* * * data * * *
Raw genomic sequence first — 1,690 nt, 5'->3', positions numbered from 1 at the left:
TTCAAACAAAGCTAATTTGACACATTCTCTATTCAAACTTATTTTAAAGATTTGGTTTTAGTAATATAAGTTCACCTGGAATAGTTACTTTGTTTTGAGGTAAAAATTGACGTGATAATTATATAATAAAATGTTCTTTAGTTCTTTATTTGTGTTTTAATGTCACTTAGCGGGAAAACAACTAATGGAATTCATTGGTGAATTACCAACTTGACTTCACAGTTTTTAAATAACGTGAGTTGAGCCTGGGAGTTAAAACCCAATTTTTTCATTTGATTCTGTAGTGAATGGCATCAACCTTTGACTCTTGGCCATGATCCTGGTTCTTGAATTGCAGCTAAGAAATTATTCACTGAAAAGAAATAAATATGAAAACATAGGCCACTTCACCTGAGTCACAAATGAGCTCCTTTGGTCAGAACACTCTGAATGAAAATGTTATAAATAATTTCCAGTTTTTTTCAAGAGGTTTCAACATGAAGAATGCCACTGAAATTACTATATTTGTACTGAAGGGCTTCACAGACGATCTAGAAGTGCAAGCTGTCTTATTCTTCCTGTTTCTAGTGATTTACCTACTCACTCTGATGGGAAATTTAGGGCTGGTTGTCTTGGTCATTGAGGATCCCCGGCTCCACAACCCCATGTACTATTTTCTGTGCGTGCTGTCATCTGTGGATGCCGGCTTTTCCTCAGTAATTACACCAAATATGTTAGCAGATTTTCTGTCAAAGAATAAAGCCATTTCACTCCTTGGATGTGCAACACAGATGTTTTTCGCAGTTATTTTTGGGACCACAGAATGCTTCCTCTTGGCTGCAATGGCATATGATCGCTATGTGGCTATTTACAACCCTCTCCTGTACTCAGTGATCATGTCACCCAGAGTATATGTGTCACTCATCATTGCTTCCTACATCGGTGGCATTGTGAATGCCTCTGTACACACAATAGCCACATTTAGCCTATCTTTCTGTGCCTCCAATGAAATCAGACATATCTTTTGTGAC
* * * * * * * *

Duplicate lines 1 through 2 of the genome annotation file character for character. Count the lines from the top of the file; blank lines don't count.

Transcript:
Raw genomic sequence first — 1,690 nt, 5'->3', positions numbered from 1 at the left:
TTCAAACAAAGCTAATTTGACACATTCTCTATTCAAACTTATTTTAAAGATTTGGTTTTAGTAATATAAGTTCACCTGGAATAGTTACTTTGTTTTGAGGTAAAAATTGACGTGATAATTATATAATAAAATGTTCTTTAGTTCTTTATTTGTGTTTTAATGTCACTTAGCGGGAAAACAACTAATGGAATTCATTGGTGAATTACCAACTTGACTTCACAGTTTTTAAATAACGTGAGTTGAGCCTGGGAGTTAAAACCCAATTTTTTCATTTGATTCTGTAGTGAATGGCATCAACCTTTGACTCTTGGCCATGATCCTGGTTCTTGAATTGCAGCTAAGAAATTATTCACTGAAAAGAAATAAATATGAAAACATAGGCCACTTCACCTGAGTCACAAATGAGCTCCTTTGGTCAGAACACTCTGAATGAAAATGTTATAAATAATTTCCAGTTTTTTTCAAGAGGTTTCAACATGAAGAATGCCACTGAAATTACTATATTTGTACTGAAGGGCTTCACAGACGATCTAGAAGTGCAAGCTGTCTTATTCTTCCTGTTTCTAGTGATTTACCTACTCACTCTGATGGGAAATTTAGGGCTGGTTGTCTTGGTCATTGAGGATCCCCGGCTCCACAACCCCATGTACTATTTTCTGTGCGTGCTGTCATCTGTGGATGCCGGCTTTTCCTCAGTAATTACACCAAATATGTTAGCAGATTTTCTGTCAAAGAATAAAGCCATTTCACTCCTTGGATGTGCAACACAGATGTTTTTCGCAGTTATTTTTGGGACCACAGAATGCTTCCTCTTGGCTGCAATGGCATATGATCGCTATGTGGCTATTTACAACCCTCTCCTGTACTCAGTGATCATGTCACCCAGAGTATATGTGTCACTCATCATTGCTTCCTACATCGGTGGCATTGTGAATGCCTCTGTACACACAATAGCCACATTTAGCCTATCTTTCTGTGCCTCCAATGAAATCAGACATATCTTTTGTGAC